The Trinity also features on a fourteenth-century circular bronze seal-matrix (with wax impression) with a loop at top. Here the Trinity is depicted as three near-identical figures with an inscription ‘SCA TRINITAS.VHVS.DEVS’. The third seal which we saw was the fifteenth-century circular bronze seal-matrix (with wax impression) of the Friars of the Holy Trinity, Hounslow. Under a Gothic canopy with side-tabernacles the Trinity is depicted in a manner which allowed us to discuss different ways of representing the Trinity in the Middle Ages. Here, the iconography known as the Throne of Grace (Gnadenstuhl), is used. In these depictions of the Trinity, God the Father is seated and holds the cross upon which Jesus Christ is crucified in front of his lap, with the dove of the Holy Spirit alongside. This iconography became popular from the thirteenth century and is seen across a wide range of artistic media, including manuscripts, stained glass and stone carving. The Trinity depicted as the Throne of Grace also appeared on a late Medieval gold finger ring. With the help of a magnifying glass we were able to appreciate the detailed depiction of the Trinity on the oval bezel of the ring, which included the dove which is shown between Christ’s right arm and God the Father.

 

Black Prince badgeWe discussed Plantagenet devotion to the Trinity evidenced through the lead Badge of the Black Prince of c.1376 which shows the Black Prince kneeling before Trinity (although the dove is missing). The Black Prince wears a tabard with Arms of England and has thrown down his gauntlet before him; above him is an angel in clouds holding his shield. We also looked at two Anglo-Saxon ivory plaques depicting the Crucifixion. Above the head of Christ, the Hand of God is depicted, thereby alerting us to the presence of two persons of the Trinity. This led to discussion related to how we might understand images where one of the member of the Trinity is ‘missing’; can the presence of the other person be implied?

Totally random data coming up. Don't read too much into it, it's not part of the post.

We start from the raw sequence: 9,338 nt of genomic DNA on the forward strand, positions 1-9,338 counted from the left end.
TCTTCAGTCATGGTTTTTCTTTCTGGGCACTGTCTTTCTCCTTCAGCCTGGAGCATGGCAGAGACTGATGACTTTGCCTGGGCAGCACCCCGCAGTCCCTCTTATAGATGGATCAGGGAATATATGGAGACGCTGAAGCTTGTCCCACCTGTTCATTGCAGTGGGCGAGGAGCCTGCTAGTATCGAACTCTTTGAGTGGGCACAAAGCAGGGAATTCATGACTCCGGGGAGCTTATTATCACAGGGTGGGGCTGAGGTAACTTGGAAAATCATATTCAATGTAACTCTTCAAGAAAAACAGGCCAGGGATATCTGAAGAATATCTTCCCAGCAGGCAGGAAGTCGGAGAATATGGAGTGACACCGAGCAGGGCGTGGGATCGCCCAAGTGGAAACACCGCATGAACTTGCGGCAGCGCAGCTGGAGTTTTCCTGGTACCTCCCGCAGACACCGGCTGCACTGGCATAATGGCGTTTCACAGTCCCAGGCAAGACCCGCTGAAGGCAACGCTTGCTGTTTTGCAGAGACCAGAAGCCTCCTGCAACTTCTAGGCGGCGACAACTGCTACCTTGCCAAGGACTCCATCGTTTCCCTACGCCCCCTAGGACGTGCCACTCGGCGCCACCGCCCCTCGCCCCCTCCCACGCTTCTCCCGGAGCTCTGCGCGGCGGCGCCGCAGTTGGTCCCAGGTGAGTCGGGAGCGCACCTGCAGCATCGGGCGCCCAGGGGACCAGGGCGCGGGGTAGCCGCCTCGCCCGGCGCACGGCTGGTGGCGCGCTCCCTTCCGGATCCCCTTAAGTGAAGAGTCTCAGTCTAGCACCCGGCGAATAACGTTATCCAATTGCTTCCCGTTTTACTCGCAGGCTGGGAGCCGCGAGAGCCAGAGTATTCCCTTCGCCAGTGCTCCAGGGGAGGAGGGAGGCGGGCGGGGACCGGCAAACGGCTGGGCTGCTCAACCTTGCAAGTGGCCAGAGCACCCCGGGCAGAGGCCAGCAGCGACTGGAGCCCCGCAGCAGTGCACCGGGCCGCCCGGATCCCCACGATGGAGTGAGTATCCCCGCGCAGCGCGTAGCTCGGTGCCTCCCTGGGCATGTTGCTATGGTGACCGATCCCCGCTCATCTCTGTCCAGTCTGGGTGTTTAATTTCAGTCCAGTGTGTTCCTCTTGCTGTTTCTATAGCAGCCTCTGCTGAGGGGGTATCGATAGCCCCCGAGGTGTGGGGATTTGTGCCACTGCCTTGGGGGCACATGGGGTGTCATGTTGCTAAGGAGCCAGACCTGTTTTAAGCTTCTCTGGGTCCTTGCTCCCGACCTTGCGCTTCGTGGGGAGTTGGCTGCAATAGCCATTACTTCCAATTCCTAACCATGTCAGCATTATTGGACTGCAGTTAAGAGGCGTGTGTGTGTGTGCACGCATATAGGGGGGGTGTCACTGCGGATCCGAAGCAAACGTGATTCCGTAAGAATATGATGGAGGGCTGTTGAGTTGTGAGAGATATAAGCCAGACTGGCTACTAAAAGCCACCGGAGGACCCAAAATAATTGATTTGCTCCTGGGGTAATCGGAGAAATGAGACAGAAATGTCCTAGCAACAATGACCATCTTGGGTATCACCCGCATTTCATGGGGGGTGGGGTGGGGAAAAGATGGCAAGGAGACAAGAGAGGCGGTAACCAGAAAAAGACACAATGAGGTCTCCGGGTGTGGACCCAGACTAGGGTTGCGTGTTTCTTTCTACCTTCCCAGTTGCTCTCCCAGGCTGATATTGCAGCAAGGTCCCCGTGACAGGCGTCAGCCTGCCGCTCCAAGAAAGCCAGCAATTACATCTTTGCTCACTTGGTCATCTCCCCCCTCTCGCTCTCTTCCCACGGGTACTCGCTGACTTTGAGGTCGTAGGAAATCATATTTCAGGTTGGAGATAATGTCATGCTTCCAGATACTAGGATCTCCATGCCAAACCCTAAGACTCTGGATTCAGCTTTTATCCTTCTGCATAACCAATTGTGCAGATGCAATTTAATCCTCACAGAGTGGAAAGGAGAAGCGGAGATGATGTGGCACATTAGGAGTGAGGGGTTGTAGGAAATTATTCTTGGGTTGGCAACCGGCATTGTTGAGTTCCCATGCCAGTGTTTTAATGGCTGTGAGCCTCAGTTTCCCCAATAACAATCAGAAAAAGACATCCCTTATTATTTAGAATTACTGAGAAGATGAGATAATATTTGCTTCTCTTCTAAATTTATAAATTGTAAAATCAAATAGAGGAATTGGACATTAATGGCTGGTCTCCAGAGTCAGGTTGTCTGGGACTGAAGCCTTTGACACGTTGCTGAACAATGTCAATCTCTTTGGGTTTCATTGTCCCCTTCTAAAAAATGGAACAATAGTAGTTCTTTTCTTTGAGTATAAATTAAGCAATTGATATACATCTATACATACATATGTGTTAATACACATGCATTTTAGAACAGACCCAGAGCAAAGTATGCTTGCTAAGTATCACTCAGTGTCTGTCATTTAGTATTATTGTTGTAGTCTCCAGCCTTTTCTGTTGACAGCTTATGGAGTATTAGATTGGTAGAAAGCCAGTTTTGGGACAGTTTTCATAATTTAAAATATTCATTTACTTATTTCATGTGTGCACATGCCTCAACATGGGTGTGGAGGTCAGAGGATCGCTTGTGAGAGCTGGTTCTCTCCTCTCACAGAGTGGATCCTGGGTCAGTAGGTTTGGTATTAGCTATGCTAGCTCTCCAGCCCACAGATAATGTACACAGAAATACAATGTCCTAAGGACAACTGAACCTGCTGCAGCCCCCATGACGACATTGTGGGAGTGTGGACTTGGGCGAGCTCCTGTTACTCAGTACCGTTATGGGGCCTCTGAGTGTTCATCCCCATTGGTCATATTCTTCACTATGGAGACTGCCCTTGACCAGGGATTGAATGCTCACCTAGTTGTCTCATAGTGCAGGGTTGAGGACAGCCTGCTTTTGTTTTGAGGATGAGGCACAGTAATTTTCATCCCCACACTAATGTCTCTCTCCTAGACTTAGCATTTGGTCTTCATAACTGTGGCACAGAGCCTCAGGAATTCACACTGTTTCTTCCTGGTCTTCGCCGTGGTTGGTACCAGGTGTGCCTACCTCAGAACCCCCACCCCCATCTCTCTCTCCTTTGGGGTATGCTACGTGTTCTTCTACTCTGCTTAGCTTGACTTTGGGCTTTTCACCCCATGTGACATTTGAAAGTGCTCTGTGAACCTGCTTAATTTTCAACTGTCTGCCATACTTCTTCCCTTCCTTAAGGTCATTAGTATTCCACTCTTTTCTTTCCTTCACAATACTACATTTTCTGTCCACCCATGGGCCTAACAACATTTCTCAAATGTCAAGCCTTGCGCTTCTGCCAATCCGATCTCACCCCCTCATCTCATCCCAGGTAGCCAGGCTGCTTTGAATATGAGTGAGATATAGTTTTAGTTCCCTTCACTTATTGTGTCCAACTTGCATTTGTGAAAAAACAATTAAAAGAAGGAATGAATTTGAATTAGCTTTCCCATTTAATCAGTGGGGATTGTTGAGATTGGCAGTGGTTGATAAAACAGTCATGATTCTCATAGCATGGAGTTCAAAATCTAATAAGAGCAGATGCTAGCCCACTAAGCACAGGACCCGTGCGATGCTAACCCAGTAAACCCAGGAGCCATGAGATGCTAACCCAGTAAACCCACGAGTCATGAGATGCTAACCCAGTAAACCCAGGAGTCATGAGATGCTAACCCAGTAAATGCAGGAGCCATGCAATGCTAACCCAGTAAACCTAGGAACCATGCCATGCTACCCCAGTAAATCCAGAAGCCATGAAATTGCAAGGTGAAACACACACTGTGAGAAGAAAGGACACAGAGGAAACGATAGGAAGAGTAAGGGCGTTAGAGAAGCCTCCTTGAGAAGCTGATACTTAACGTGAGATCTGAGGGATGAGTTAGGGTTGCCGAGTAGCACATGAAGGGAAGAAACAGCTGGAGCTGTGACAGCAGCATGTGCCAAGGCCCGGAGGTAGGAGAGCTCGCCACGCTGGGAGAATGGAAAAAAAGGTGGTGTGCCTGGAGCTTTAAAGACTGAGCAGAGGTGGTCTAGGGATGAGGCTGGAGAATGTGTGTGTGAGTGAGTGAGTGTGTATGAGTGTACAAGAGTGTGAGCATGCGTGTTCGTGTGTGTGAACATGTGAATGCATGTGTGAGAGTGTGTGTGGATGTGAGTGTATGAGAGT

An object which we all found challenging was a wood-carved relief representing the Trinity (also in the Throne of Mercy composition) dated 1450-1500 and including depictions of the Annunciation, St Francis of Assisi, St Bernardino and St Sebastian. The largest object encountered was a late Medieval alabaster Coronation of the Virgin which still shows traces of painting and gilding. Here the Virgin is surrounded by the persons of the Trinity represented as three crowned figures.

close looking

In preparation for the handling session we read the following texts and discussed them at a reading group the night before:

 

Bernard McGinn, ‘Theologians as Trinitarian Iconographers’, In: Jeffrey Hamburger and Anne-Marie Bouché The Mind’s Eye. Art and Theological Argument in the Middle Ages, Princeton, 2006, 186-207

André Grabar, ‘Dogmas Expressed in a Single Image’, In: Christian Iconography. A Study of its Origins, London, 1969, 112-127

Jacobus De Voragine, ‘The Holy Spirit’, In: The Golden Legend, Princeton, 1993, 299-306